We are excited to announce Grafana Labs is to acquire Kausal. Read more
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Kausal to join Grafana Labs to bring Prometheus to the masses

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on Mar 10, 2018

GrafanaCon announcement on stage

We are excited to announce Grafana Labs has entered into a definitive agreement to acquire Kausal (Conference video of the announcement). Today we got a bit closer to fulfilling Kausal’s mission: To help developers better understand how their code behaves in production.

Cortex Issue During FOSDEM 2018

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on Feb 12, 2018

This year Kausal hosted FOSDEM’s Prometheus data on our dev instance. Sure enough, there was an issue that we discuss in this blog post. Kausal’s backend timeseries store runs on Cortex, a multitenant, horizontally scalable Prometheus. Hence this post-mortem is also a good resource on operating Cortex.


After the link to the FOSDEM Prometheus dashboard was tweeted, queries from the dashboard’s proxy took more than 10 seconds or returned with an error.

Tweets to FOSDEM dashboard

QPS to FOSDEM dashboard

Prometheus at FOSDEM 2018

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on Feb 4, 2018

We’ve just come back from a great weekend at FOSDEM, the annual conference for all things Open Source. There were some great Prometheus-related talks:

This year all this monitoring data was stored in Kausal. We were happy to put the latest release of Cortex to use and see how it would behave under load.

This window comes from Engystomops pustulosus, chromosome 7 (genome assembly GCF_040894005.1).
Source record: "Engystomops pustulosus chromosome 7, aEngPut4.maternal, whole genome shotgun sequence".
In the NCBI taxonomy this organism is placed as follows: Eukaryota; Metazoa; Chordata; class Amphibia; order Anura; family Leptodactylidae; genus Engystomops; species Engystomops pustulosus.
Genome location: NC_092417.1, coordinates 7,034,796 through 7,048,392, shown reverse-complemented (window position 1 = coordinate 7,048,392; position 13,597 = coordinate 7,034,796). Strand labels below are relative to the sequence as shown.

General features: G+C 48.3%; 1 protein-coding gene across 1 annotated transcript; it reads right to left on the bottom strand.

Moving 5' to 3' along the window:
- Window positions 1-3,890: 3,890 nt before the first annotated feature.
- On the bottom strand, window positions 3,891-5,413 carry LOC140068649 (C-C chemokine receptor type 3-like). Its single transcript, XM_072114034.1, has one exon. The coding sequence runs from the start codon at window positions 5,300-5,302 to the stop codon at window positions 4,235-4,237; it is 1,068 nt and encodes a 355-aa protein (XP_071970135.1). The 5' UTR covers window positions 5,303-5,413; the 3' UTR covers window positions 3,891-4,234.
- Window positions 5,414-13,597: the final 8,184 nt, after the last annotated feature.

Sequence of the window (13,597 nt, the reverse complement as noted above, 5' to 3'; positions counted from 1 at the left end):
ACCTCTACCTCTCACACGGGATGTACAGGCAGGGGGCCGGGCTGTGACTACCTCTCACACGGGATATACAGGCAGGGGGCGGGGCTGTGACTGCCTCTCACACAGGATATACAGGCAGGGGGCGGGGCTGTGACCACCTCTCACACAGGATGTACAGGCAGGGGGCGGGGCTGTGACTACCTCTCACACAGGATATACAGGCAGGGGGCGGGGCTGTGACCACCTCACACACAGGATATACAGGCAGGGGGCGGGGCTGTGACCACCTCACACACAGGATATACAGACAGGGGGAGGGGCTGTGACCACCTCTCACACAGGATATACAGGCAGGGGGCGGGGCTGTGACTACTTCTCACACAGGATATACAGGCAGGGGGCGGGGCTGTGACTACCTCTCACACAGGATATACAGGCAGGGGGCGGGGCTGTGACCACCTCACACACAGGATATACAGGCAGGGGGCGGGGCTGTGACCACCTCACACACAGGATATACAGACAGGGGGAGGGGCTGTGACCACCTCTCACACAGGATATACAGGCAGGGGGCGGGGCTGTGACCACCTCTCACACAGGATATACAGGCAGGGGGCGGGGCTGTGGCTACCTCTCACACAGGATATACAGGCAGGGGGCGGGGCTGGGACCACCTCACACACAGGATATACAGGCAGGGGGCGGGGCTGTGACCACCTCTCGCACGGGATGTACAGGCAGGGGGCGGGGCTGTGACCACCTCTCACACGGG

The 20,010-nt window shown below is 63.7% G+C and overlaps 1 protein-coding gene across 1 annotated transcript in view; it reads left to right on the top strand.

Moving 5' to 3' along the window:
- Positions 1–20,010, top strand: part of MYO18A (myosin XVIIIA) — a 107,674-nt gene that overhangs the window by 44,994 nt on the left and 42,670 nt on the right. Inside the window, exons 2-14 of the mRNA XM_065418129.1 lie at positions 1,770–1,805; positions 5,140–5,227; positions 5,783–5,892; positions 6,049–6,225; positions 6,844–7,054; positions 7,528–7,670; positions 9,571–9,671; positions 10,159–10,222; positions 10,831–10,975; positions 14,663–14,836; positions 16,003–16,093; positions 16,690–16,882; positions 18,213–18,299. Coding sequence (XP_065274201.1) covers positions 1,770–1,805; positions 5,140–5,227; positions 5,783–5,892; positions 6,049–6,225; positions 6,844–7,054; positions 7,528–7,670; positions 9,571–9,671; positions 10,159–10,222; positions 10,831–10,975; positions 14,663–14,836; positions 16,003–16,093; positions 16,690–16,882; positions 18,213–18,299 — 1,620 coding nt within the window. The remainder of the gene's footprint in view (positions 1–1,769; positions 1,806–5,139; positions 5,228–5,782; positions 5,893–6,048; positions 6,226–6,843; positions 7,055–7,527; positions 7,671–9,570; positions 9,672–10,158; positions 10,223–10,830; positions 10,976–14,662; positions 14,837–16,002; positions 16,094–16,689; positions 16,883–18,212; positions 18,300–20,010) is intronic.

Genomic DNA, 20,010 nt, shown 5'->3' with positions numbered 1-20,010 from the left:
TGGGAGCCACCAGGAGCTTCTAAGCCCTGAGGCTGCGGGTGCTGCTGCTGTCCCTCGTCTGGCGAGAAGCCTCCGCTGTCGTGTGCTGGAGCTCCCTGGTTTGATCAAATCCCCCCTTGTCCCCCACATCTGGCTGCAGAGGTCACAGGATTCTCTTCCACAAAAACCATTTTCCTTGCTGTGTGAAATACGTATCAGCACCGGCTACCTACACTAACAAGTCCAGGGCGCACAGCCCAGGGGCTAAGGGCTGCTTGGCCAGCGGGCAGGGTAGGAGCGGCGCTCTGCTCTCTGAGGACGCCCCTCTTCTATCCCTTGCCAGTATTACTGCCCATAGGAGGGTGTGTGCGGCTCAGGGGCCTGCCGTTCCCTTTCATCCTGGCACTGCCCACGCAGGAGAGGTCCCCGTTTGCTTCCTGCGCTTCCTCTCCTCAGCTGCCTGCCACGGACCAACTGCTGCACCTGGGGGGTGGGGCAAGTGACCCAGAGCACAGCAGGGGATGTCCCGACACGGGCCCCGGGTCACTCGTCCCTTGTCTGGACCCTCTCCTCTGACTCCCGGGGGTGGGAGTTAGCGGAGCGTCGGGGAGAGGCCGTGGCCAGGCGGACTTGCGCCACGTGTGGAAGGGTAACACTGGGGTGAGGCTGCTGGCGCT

FOSDEM 2018 Dashboard with metrics hosted by Kausal

OpenCensus with Prometheus and Kubernetes

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on Jan 18, 2018

Yesterday, Google announced OpenCensus, an instrumentation framework for monitoring and tracing. It comes with a set of client libraries for Golang and Java, with more to come. More importantly, it introduces a set of abstractions (records, views, exporters) that could shape how apps will be instrumented.

Today we’ve been kicking the tyres by building their example Go app and connecting it to a local Prometheus.

Developing Grafana Dashboards with Jsonnet

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on Jan 17, 2018

We are currently developing KLUMPS, a set of preconfigured Kubernetes dashboards for Grafana. To define these dashboards we are using Jsonnet, a JSON templating language. This allows us to define panel templates that we can compose and parameterize, like g.queryPanel('up{job="node-exporter"}') which outputs tens of lines of JSON for a time-series chart (we’ll write another blog post about why and how we are using Jsonnet). These templates are ideal for large repetitive configurations like Grafana dashboards. This blog post describes the development setup we use to achieve a short feedback loop while working on the dashboards.